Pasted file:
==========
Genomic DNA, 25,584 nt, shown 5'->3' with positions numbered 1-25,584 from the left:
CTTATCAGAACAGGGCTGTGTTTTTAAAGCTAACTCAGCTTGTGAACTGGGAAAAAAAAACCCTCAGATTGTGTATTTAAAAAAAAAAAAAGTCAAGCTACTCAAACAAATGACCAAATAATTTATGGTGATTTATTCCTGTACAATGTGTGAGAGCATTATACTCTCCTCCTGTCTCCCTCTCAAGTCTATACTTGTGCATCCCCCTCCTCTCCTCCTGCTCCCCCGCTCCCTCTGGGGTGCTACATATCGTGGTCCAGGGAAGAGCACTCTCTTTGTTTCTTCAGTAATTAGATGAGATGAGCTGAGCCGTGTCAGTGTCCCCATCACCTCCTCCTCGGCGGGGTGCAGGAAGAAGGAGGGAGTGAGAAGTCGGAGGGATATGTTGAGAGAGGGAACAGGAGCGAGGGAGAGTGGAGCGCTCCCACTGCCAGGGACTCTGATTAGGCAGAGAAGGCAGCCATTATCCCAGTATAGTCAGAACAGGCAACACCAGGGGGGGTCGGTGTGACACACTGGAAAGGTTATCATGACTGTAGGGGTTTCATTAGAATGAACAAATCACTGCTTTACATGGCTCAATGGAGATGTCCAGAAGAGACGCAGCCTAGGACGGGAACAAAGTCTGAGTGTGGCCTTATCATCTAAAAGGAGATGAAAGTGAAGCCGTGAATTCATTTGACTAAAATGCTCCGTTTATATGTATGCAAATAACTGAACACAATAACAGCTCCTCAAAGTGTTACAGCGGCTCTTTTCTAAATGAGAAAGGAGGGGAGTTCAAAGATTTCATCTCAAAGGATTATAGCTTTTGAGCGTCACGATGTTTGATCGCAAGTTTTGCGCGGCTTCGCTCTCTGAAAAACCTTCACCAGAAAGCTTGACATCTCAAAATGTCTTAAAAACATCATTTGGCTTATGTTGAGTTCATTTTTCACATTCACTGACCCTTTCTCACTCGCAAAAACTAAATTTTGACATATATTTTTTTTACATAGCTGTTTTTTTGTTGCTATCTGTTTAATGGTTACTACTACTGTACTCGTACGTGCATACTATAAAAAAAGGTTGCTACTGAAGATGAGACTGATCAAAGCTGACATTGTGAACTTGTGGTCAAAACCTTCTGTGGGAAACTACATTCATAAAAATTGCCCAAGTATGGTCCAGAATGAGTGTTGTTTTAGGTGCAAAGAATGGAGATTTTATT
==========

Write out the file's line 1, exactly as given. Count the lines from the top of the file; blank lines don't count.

Genomic DNA, 25,584 nt, shown 5'->3' with positions numbered 1-25,584 from the left: